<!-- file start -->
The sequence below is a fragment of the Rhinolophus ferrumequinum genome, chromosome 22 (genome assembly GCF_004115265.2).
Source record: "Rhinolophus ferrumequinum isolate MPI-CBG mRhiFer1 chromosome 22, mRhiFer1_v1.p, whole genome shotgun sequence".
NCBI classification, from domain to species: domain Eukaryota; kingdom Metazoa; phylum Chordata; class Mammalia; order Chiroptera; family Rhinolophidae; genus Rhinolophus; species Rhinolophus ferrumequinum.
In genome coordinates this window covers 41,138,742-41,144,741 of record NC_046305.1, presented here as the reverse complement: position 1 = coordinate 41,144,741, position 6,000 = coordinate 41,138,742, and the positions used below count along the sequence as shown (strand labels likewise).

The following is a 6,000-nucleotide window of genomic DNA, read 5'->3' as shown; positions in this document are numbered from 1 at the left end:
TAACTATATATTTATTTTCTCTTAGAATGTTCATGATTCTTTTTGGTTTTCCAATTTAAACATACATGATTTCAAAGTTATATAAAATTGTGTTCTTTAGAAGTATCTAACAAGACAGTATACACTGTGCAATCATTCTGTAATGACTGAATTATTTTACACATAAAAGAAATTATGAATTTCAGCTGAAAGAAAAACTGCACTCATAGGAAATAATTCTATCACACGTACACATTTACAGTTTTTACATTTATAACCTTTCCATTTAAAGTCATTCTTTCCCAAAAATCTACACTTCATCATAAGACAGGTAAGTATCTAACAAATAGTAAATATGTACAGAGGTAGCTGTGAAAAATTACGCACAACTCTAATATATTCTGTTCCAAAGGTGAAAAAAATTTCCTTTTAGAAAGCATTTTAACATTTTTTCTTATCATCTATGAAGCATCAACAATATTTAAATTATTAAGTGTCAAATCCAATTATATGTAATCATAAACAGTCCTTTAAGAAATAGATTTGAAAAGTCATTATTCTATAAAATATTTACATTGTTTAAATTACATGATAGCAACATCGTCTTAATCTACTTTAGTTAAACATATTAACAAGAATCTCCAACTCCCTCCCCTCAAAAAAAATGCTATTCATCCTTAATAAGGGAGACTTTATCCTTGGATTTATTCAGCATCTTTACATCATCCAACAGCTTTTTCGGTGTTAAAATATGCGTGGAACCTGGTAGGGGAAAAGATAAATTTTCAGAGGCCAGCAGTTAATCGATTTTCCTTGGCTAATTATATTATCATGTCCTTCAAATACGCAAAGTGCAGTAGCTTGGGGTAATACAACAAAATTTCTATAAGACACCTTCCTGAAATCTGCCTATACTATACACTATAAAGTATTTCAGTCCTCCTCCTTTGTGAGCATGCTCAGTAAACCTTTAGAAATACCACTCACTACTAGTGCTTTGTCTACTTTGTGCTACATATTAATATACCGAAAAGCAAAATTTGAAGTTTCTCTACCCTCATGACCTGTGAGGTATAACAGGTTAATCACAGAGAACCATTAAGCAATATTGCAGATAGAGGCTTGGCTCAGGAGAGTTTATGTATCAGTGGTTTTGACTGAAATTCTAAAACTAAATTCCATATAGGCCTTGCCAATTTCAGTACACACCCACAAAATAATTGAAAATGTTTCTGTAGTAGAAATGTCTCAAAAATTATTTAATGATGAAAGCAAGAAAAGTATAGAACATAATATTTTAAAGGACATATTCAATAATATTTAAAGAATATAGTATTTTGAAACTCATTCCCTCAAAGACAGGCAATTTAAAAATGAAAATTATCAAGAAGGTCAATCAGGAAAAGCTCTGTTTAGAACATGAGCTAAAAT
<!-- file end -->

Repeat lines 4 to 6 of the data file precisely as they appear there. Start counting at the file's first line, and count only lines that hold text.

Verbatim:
In genome coordinates this window covers 41,138,742-41,144,741 of record NC_046305.1, presented here as the reverse complement: position 1 = coordinate 41,144,741, position 6,000 = coordinate 41,138,742, and the positions used below count along the sequence as shown (strand labels likewise).

The following is a 6,000-nucleotide window of genomic DNA, read 5'->3' as shown; positions in this document are numbered from 1 at the left end:
TAACTATATATTTATTTTCTCTTAGAATGTTCATGATTCTTTTTGGTTTTCCAATTTAAACATACATGATTTCAAAGTTATATAAAATTGTGTTCTTTAGAAGTATCTAACAAGACAGTATACACTGTGCAATCATTCTGTAATGACTGAATTATTTTACACATAAAAGAAATTATGAATTTCAGCTGAAAGAAAAACTGCACTCATAGGAAATAATTCTATCACACGTACACATTTACAGTTTTTACATTTATAACCTTTCCATTTAAAGTCATTCTTTCCCAAAAATCTACACTTCATCATAAGACAGGTAAGTATCTAACAAATAGTAAATATGTACAGAGGTAGCTGTGAAAAATTACGCACAACTCTAATATATTCTGTTCCAAAGGTGAAAAAAATTTCCTTTTAGAAAGCATTTTAACATTTTTTCTTATCATCTATGAAGCATCAACAATATTTAAATTATTAAGTGTCAAATCCAATTATATGTAATCATAAACAGTCCTTTAAGAAATAGATTTGAAAAGTCATTATTCTATAAAATATTTACATTGTTTAAATTACATGATAGCAACATCGTCTTAATCTACTTTAGTTAAACATATTAACAAGAATCTCCAACTCCCTCCCCTCAAAAAAAATGCTATTCATCCTTAATAAGGGAGACTTTATCCTTGGATTTATTCAGCATCTTTACATCATCCAACAGCTTTTTCGGTGTTAAAATATGCGTGGAACCTGGTAGGGGAAAAGATAAATTTTCAGAGGCCAGCAGTTAATCGATTTTCCTTGGCTAATTATATTATCATGTCCTTCAAATACGCAAAGTGCAGTAGCTTGGGGTAATACAACAAAATTTCTATAAGACACCTTCCTGAAATCTGCCTATACTATACACTATAAAGTATTTCAGTCCTCCTCCTTTGTGAGCATGCTCAGTAAACCTTTAGAAATACCACTCACTACTAGTGCTTTGTCTACTTTGTGCTACATATTAATATACCGAAAAGCAAAATTTGAAGTTTCTCTACCCTCATGACCTGTGAGGTATAACAGGTTAATCACAGAGAACCATTAAGCAATATTGCAGATAGAGGCTTGGCTCAGGAGAGTTTATGTATCAGTGGTTTTGACTGAAATTCTAAAACTAAATTCCATATAGGCCTTGCCAATTTCAGTACACACCCACAAAATAATTGAAAATGTTTCTGTAGTAGAAATGTCTCAAAAATTATTTAATGATGAAAGCAAGAAAAGTATAGAACATAATATTTTAAAGGACATATTCAATAATATTTAAAGAATATAGTATTTTGAAACTCATTCCCTCAAAGACAGGCAATTTAAAAATGAAAATTATCAAGAAGGTCAATCAGGAAAAGCTCTGTTTAGAACATGAGCTAAAAT